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Big Idea 3. Genetics and Information Transfer. Essential Questions. How are traits passed from one generation to the next? How do eukaryotic cells store, retrieve, and transmit genetic information? How does genotype affect phenotype? How are genotype and human disorder related?

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Big idea 3

Big Idea 3

Genetics and Information Transfer


Essential questions

Essential Questions

  • How are traits passed from one generation to the next?

  • How do eukaryotic cells store, retrieve, and transmit genetic information?

  • How does genotype affect phenotype?

  • How are genotype and human disorder related?

  • How does gene expression control the cell and determine its metabolism?

  • What are the current trends in genetic engineering techniques that guide manipulation of genetic material?

  • What social and ethical issues are raised by advances in genetic engineering?


Supplemental reading

Supplemental Reading

  • Over this unit, we will be reading “The Immortal Life of Henrietta Lacks” by Rebecca Skloot

    • I have asked teachers if they have copies of this book, but you can download it for Kindle and it is only about $10

  • We will also watch the movie “Gataca”, so if you have a copy of it, please let me know.


Day 1

Day 1

  • Required Readings:

    • Chapter 12, 13, 21

  • Bozeman Videos:

    • Mitosis

    • Meiosis


Learning objectives

Learning Objectives

  • Make predictions about natural phenomena occurring during the cell cycle

  • Describe events that occur in the cell cycle

  • Construct an explanation how DNA in chromosomes is transmitted to the next generation via mitosis or meiosis

  • Represent the connection between meiosis and increased genetic diversity necessary for evolution


Activity 1

Activity 1

  • Complete the “Mitosis sequencing” handout

  • Put the phases in the correct order

  • Time: 10 minutes


Activity 2

Activity 2

  • Complete “Modeling Mitosis” and “Modeling Meiosis” using the plastic chromosomes

  • Write down what is happening in each phase

  • Time: 30 minutes


Activity 3

Activity 3

  • Create a Venn diagram that compares the process of eukaryotes passing heritable information to next generations of cells by mitosis and meiosis

  • Explain connections between mitosis and meiosis and increased genetic diversity

  • Evaluate and explain the differences and similarities between mitosis and meiosis

  • Time: 20 minutes


Activity 4

Activity 4

  • Explain the role of regulators in the cell cycle

  • What phases in the cell cycle are regulators found?

  • What happens if these regulators are defective?

  • Time: 20 minutes


Closing activity

Closing activity

  • Quiz!

  • Time: 10 minutes


Day 2

Day 2

  • Required Readings:

    • Chapter 12, 13, 21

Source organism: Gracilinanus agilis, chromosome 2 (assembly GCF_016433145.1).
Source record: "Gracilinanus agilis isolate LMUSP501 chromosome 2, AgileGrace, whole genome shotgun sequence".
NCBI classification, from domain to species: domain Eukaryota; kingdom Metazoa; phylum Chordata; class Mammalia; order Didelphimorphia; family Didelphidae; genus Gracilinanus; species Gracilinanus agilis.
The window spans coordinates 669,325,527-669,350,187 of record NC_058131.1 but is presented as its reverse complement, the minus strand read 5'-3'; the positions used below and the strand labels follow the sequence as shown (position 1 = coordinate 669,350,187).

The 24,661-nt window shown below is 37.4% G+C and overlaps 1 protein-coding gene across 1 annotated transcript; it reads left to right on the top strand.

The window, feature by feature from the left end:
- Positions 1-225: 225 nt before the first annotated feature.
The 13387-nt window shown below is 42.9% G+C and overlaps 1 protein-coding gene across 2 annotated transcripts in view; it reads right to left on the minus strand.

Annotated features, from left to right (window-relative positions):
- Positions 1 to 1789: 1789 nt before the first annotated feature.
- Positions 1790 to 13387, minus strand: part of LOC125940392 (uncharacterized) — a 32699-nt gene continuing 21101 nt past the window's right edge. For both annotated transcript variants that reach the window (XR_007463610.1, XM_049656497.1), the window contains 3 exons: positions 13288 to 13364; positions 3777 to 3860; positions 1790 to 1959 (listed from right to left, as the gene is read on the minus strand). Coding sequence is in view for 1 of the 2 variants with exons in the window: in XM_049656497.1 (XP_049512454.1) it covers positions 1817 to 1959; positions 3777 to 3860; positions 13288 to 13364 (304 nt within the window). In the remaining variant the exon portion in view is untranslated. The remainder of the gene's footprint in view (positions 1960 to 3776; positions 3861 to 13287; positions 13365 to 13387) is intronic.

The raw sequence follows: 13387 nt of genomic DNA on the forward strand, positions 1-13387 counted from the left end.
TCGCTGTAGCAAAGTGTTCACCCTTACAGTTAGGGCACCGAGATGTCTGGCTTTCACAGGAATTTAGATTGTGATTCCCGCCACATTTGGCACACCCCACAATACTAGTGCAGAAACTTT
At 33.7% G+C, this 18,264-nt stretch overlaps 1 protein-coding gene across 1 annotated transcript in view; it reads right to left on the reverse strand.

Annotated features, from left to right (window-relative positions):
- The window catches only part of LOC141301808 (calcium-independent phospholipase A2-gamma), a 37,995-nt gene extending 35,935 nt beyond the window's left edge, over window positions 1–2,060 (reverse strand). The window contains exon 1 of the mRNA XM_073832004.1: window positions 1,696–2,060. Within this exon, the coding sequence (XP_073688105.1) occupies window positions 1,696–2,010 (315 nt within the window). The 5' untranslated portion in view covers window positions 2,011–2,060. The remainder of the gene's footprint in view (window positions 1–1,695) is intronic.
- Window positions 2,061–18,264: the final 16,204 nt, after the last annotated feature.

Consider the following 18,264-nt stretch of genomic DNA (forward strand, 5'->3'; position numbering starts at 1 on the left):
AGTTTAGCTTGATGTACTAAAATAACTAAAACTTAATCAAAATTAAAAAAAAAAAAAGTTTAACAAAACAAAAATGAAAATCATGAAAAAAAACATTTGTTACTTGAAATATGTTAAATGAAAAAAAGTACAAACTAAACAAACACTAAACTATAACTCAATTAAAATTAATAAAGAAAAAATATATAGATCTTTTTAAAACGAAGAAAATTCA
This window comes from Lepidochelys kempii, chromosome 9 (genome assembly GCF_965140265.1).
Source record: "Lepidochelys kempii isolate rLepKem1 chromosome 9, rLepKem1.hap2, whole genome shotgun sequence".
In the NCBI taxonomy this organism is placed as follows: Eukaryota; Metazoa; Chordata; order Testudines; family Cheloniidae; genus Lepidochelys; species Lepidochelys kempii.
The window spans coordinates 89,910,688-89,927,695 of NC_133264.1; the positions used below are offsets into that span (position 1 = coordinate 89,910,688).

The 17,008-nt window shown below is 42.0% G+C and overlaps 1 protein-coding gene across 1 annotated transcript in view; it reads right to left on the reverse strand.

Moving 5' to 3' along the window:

• Bozeman Videos:

    • Mitosis

    • Meiosis


Learning objectives1

Learning Objectives

  • Define cancer and differentiate between benign and malignant tumors.

  • Explain that cancers result from mutations in genes that control the cell cycle.

  • Understand how cancerous cells move around the body.

  • Know the difference between tumor suppressor genes and oncogenes, and understand how these

  • genes contribute to cancer formation.


Activity 11

Activity 1

  • We will go through the activity “But I’m too Young!”

  • Time: 70 minutes


Closing activity1

Closing Activity

  • Quiz!

  • What are three important things that you learned from this case study?

  • How is this case study applicable to your life? What things can you do to decrease the risk of something like this happening to you?

  • Time: 10 minutes


Day 3

Day 3

  • Required Readings:

    • Lab #7: Cell Division: Mitosis and Meiosis

  • Bozeman Videos:

    • Mitosis and Meiosis Lab


Learning objectives2

Learning Objectives

  • Make predictions about natural phenomena occurring during the cell cycle

  • Describe the events that occur in the cell cycle

  • Construct an explanation as to how DNA in chromosomes is transmitted to the next generation via mitosis, or meiosis followed by fertilization

  • Represent the connection between meiosis and increased genetic diversity necessary for evolution

  • Evaluate evidence provided by data sets to support the claim that heritable information is passed from one generation to another generation through mitosis, or meiosis followed by fertilization

  • Connect the process of meiosis to the passage of traits from parent to offspring


Pre lab questions

Pre-lab Questions

  • What is the purpose of cell division?

  • What are the outcomes of mitosis and meiosis?

  • How does meiosis increase the genetic diversity in a population?

  • How many cells are in your body? How were those cells produced from a single cell (zygote)?

  • What are some advantages of asexual reproduction in plants?

  • What is the importance of DNA replication prior to cell division?

  • How is the cell cycle controlled? What would happen if the control were defective?


Activity 1 mitosis

Activity 1: Mitosis

  • How does the genetic information in a cell from your toe compare to the genetic information in a cell from your arm?

  • What other purposes besides growth would require cell division? How do cells divide?

  • Use the clay provided to demonstrate the different stages in mitosis and what is happening in each stage


Mitosis in onion root tips

Mitosis in Onion Root Tips

  • We will use the following website to conduct our investigation on mitosis:

    • http://www.biology.arizona.edu/cell_bio/activities/cell_cycle/cell_cycle.html

  • Complete Table 1 for the onion cells you observe and collect the other groups’ data (put those in “Tip 2” and “Tip 3”)

  • Complete steps 1-4 and 1-2 on S89


Review questions

Review Questions

  • What was the importance of collecting the class data?